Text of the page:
Minette Walters

More Good Books to Read

Sometimes I read such a good book I really wish that I had someone else who has read it to discuss it with me. Lately I’ve read some really good books. Books that had me think “HOLY COW” and want to tell everyone about them! There are a few of those books listed in this post.

I read a lot and I try to keep my GoodReads profile up to date. Not only does it help me get ideas on other books to read, but it helps me keep track of what I have read! Sometimes it’s hard to remember. ūüėČ I had a goal on Good Reads to read 100 books in 2013 and I’ve just reached that goal, a month early. And I have more books on my list to read!

So if you are looking for a good book to curl up with this cold, dark winter, or are looking for Christmas gifts for the reader in your life, check out some of the ones below:

afterwards
1. Afterwards by Rosamund Lupton

I’ve read both of Lupton’s books now and what I notice is that she likes to tell the story from an unusual point of view. Sometimes this works, like Wuthering Heights told by the nanny, and sometimes it doesn’t work. The point of view in “Afterwards” works, but it takes some getting used to. I definitely struggled with the first few chapters but once I realized what was going on it wasn’t difficult and I enjoyed how different it was.

The story is about a horrible accident and the aftermath. The main characters, Grace the mom and Jenny the teen daughter, are both in comas in the hospital and the story unfolds as they observe what goes on as essentially ghosts. Sounds dumb, but it wasn’t.

The story wasn’t just about a murder mystery; it was really about how people show their true colors in the face of tragedy and the incredible bond between a mother and child. It’s a story about sacrifice. Excellent book. A must read!

the snowman movie

2. The Snowman by Jo Nesbo

This author is new to me, but apparently this book is not his first. It takes place in Norway, which makes the story exotic and interesting, and is your typical murder-mystery-detective novel. The book started really strong and then towards the end it kind of fizzled. I liked the book but sometimes struggled with the characters and keeping track of who was who. Then the finale brought the book back!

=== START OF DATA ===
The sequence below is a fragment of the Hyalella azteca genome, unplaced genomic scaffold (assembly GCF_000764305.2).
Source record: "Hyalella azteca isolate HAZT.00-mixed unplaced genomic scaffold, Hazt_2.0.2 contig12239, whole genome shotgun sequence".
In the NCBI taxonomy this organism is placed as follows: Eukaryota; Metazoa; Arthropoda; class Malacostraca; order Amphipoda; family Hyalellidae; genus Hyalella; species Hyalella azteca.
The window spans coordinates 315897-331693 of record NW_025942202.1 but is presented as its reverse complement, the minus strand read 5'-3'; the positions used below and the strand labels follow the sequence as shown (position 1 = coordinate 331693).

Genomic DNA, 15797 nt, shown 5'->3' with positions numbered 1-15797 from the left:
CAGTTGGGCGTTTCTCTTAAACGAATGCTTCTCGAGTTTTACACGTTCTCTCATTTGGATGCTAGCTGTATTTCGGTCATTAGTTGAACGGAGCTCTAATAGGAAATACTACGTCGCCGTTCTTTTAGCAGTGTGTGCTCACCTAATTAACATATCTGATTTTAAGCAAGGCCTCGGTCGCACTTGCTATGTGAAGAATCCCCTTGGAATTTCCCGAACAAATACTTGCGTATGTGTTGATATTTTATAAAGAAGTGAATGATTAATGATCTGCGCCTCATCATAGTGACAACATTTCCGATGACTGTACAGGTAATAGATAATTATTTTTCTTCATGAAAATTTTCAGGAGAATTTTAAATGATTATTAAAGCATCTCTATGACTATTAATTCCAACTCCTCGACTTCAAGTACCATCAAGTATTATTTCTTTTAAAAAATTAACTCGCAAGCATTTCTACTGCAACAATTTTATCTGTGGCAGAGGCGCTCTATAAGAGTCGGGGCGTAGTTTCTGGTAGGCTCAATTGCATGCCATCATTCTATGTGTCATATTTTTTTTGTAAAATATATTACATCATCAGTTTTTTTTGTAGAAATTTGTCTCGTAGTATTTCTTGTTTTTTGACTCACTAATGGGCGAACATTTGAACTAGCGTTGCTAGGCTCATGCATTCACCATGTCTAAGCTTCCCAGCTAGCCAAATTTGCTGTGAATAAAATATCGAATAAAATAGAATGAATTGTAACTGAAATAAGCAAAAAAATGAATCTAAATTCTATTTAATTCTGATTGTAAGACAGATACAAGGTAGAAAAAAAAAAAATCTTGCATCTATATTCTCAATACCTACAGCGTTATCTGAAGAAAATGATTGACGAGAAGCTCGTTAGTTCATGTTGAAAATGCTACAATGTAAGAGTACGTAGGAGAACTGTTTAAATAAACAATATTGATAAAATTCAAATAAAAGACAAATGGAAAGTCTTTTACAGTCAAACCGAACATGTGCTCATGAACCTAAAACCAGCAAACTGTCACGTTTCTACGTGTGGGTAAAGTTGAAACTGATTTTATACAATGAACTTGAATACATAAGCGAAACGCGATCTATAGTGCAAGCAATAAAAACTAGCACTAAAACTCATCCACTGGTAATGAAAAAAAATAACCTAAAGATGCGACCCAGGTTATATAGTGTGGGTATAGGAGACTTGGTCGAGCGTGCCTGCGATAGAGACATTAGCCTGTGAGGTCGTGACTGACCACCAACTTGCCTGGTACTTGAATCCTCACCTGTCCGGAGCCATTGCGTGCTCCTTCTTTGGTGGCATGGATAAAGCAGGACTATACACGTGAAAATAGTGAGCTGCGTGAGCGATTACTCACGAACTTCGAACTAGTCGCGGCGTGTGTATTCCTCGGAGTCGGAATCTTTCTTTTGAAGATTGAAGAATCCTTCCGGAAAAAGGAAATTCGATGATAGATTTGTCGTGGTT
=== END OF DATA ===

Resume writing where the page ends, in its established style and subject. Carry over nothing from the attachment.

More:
3. Tethered by Amy MacKinnon

I read it in one day. I was instantly transported to that world. The writing was so crisp and descriptive. The story is told by Claire, an undertaker, who discovers an abused girl hiding in the funeral parlor. There ended up being two intertwining stories about a murder from a few years ago and a current crime. While I disliked how meek the main character was, the story unfolded just as it should have. Really enjoyed this read and going to read other books by this author.

ice-house

4. Ice House by Minette Walters

I enjoyed most of this book. I liked the development of the atmosphere and characterization. The ending wasn’t quite what I wanted it to be but I did enjoy how the mystery was solved.

5. Wheat Belly by William Davis, MD

A lot of people have raved about this book so I thought I’d give it a try. It’s a topic that interests me. However, the book fell flat. It wasn’t very interesting and didn’t capture my attention. Perhaps because there wasn’t a lot of new information in there, or perhaps because it felt like the author was lecturing, or he was trying WAY too hard to crowbar in pop-culture references, or maybe because not eating wheat apparently CURES EVERYTHING ON THE PLANET… I don’t know which was the bigger turn-off but I was bored. However! I think the book would probably be beneficial to someone who is just wanting to start losing weight or go gluten-free and doesn’t know a lot about the history of wheat.

neverlist

6. The Never List by Koethi Zan

This book is probably in my top 5 for this year. It sucked me in immediately and I ended up reading the book in one day. The story starts out with a little history: the main character and her best friend are in a car accident where the friend’s mom dies. In order to process this tragedy, the girls create a “never list.” It’s a list of scenarios and how to protect themselves–from fires, kidnappings, rapes, anything bad that could happen to them, including don’t get in cars with strangers. The girls were clearly dealing with PTSD, OCD and agoraphobia–afraid of any possible bad thing that might happen. Their response to the tragedy is to create this list, as if in some way it will magically protect them. Then they make a mistake and get in a car with a stranger.

The girls are held captive in a cellar for three years. The story is dark, very very dark, but it’s also spellbinding and DIFFERENT than most books I’ve read. It sent chills up my spine but it wasn’t SO dark that it was difficult to read. I read every single word in this book, unable to get enough of it!

“There were¬†four¬†of us down there for the first thirty-two months and eleven days of our¬†captivity. And then, very suddenly and without¬†warning, there were¬†three. Even though the fourth person hadn’t made any¬†noise¬†at all in several months, the¬†room¬†got very quiet when she was gone. For a long time after that, we sat in¬†silence, in the¬†dark, wondering which of us would be next in the¬†box.”

Just chilling. Read it!!

What’s on your must read list lately?